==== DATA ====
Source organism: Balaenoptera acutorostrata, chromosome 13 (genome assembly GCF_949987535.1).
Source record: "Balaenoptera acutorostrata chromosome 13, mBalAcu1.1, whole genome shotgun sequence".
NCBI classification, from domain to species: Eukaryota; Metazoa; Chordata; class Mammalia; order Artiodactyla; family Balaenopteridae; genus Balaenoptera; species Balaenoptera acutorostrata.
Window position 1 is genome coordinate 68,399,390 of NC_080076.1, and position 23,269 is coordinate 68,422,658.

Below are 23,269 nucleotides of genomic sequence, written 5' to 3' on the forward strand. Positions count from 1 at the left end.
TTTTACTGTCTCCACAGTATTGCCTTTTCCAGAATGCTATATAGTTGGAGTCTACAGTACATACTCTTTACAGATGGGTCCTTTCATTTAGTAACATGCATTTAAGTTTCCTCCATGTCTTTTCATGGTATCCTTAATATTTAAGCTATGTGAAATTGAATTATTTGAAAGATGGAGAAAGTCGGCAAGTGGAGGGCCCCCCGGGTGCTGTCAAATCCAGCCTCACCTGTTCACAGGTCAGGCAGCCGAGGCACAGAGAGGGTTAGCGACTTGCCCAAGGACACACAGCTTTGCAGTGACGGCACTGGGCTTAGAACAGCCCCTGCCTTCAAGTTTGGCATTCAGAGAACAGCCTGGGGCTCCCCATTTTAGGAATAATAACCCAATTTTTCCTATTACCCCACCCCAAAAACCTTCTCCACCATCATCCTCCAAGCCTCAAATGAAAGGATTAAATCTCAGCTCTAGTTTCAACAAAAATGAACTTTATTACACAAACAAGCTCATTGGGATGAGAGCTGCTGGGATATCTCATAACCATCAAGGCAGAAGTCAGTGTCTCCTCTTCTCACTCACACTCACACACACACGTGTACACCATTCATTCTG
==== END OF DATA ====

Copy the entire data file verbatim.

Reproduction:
Source organism: Balaenoptera acutorostrata, chromosome 13 (genome assembly GCF_949987535.1).
Source record: "Balaenoptera acutorostrata chromosome 13, mBalAcu1.1, whole genome shotgun sequence".
NCBI classification, from domain to species: Eukaryota; Metazoa; Chordata; class Mammalia; order Artiodactyla; family Balaenopteridae; genus Balaenoptera; species Balaenoptera acutorostrata.
Window position 1 is genome coordinate 68,399,390 of NC_080076.1, and position 23,269 is coordinate 68,422,658.

Below are 23,269 nucleotides of genomic sequence, written 5' to 3' on the forward strand. Positions count from 1 at the left end.
TTTTACTGTCTCCACAGTATTGCCTTTTCCAGAATGCTATATAGTTGGAGTCTACAGTACATACTCTTTACAGATGGGTCCTTTCATTTAGTAACATGCATTTAAGTTTCCTCCATGTCTTTTCATGGTATCCTTAATATTTAAGCTATGTGAAATTGAATTATTTGAAAGATGGAGAAAGTCGGCAAGTGGAGGGCCCCCCGGGTGCTGTCAAATCCAGCCTCACCTGTTCACAGGTCAGGCAGCCGAGGCACAGAGAGGGTTAGCGACTTGCCCAAGGACACACAGCTTTGCAGTGACGGCACTGGGCTTAGAACAGCCCCTGCCTTCAAGTTTGGCATTCAGAGAACAGCCTGGGGCTCCCCATTTTAGGAATAATAACCCAATTTTTCCTATTACCCCACCCCAAAAACCTTCTCCACCATCATCCTCCAAGCCTCAAATGAAAGGATTAAATCTCAGCTCTAGTTTCAACAAAAATGAACTTTATTACACAAACAAGCTCATTGGGATGAGAGCTGCTGGGATATCTCATAACCATCAAGGCAGAAGTCAGTGTCTCCTCTTCTCACTCACACTCACACACACACGTGTACACCATTCATTCTG